Because the size of the enrolled breast cancer patient cohort was smaller and patients varied in terms of disease stage, Audeh acknowledged that the trial lacks a definitive answer about the utility of the ultralow index in lymph node-positive patients. However, he highlighted that data from the lymph node-negative patient cohort is complete enough to demonstrate that the results correlated with the 2017 study.
Linn also acknowledged that a major limitation of the study involved extracting high-quality RNA from old FFPE samples from breast cancer patients who participated in the original randomized trial from 1982 to 1994.
"Hospitals are only obliged to keep patient materials for up to 15 years in the Netherlands, [and so] it was a challenge to recollect enough tumor material and [perform] long-term follow up for these patients," Linn said in an email. "We only obtained a 70-gene signature result in 28 percent of cases, and this limited the statistical power of our study."
Agendia has received a CE mark and FDA 510(k) clearance to market MammaPrint as a prognostic test to determine if a cancer patient has sufficiently low recurrence risk, information that oncologists may use to decide how aggressively to treat a patient (i.e. with or without chemotherapy). However, Audeh said that more evidence is needed before oncologists can confidently use MammaPrint to identify which patients may entirely forgo endocrine therapy.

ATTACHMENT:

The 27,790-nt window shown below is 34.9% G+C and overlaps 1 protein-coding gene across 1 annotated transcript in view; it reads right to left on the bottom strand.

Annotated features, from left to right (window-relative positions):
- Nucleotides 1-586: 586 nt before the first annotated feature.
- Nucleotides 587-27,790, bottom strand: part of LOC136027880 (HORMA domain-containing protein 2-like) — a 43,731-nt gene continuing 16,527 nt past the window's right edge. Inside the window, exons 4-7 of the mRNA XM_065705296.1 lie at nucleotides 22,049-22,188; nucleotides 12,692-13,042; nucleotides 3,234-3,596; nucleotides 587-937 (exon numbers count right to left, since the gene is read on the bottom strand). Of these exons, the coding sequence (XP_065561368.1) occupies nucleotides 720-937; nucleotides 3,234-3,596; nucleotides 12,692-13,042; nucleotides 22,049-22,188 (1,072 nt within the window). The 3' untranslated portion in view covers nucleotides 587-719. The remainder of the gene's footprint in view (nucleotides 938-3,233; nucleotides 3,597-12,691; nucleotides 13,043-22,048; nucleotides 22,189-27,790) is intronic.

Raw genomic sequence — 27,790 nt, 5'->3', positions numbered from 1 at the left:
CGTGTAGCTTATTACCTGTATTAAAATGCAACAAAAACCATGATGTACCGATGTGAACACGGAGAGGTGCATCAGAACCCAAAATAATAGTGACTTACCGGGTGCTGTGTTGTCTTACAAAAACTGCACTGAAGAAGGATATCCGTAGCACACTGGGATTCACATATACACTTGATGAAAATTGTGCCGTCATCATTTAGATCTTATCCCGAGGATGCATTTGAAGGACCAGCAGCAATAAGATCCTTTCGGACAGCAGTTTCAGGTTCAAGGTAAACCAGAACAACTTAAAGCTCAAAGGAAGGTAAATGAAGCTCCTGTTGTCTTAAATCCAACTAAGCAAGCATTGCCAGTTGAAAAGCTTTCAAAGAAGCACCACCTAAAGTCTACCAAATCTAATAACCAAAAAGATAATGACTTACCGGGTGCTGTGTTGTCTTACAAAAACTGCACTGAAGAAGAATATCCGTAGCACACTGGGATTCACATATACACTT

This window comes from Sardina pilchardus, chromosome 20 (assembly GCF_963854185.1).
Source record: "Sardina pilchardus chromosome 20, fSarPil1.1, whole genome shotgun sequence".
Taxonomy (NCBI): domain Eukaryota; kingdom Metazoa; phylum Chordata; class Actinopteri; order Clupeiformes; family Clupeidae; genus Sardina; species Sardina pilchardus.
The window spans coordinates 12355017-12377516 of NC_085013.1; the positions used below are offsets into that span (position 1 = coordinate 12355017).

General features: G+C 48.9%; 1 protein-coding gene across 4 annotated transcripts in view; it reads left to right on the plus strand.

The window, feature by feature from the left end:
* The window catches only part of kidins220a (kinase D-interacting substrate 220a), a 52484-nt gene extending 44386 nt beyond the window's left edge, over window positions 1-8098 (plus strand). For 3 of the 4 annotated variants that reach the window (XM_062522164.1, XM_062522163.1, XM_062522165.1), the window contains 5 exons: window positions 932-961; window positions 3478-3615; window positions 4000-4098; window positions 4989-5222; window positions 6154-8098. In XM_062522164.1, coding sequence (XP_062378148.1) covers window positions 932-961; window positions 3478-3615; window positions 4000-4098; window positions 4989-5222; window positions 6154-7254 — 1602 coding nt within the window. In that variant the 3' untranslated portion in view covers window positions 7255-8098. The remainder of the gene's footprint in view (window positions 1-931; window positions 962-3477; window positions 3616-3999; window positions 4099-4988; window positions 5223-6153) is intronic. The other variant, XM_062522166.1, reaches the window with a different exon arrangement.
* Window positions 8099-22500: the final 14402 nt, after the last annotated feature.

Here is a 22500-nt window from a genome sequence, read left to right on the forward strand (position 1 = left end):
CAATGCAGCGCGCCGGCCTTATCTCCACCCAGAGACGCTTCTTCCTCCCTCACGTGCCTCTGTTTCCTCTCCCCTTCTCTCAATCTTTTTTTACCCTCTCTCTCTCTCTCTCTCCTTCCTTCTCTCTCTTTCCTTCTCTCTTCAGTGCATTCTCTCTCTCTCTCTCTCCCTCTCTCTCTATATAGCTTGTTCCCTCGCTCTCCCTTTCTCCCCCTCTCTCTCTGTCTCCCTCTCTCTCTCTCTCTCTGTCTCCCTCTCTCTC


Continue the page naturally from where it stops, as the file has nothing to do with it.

"However, we can say that if [the patient] is embarking on anti-estrogen therapy and has an ultralow index, the data supports the decision to stop early, since these studies show that MammaPrint ultralow-risk women did extremely well with less than the standard five years of endocrine therapy," Audeh explained.
Audeh pointed to breast cancer patients who might have deleterious side effects to standard anti-estrogen therapy over the course of treatment. Since some patients have trouble completing the full five years of therapy, the firm believes that a certain portion might be able to cease treatment and still achieve an excellent prognosis.
"It's best if these patients [can continue], but knowing that they're ultra-low might make it comfortable for the physician to tell them to stop early if they have rough side effects, as this gives extra reassurance that the woman will do very well," Audeh said.
The researchers now plan to follow patients even longer, for up to 20 years, and collect more evidence on how patients with ultralow MammaPrint results fare with or without long-term endocrine treatment.
Agendia is not the only diagnostic firm focused on refining late recurrence risk assessments and treatment strategies for early-stage breast cancer patients. Genomic Health is currently collecting clinical data on the ability of its Oncotype Dx breast cancer test to predict endocrine therapy response. Biotheranostics is similarly advancing its Breast Cancer Index test to predict benefit from extended endocrine therapy in patients with early-stage, ER-positive tumors.
Meanwhile, two Medicare Administrative Contractors recently denied Myriad Genetics expanded coverage of its EndoPredict assay to assess the benefit of extended endocrine therapy for breast cancer patients.
While Agendia's two retrospective studies focused on tamoxifen, the breast cancer oncology community has more recently turned to aromatase inhibitors, which are relatively more effective at reducing estrogen levels and recurrence risk. Audeh believes that the risk-based use of aromatase-inhibitor treatment may not differ much from tamoxifen.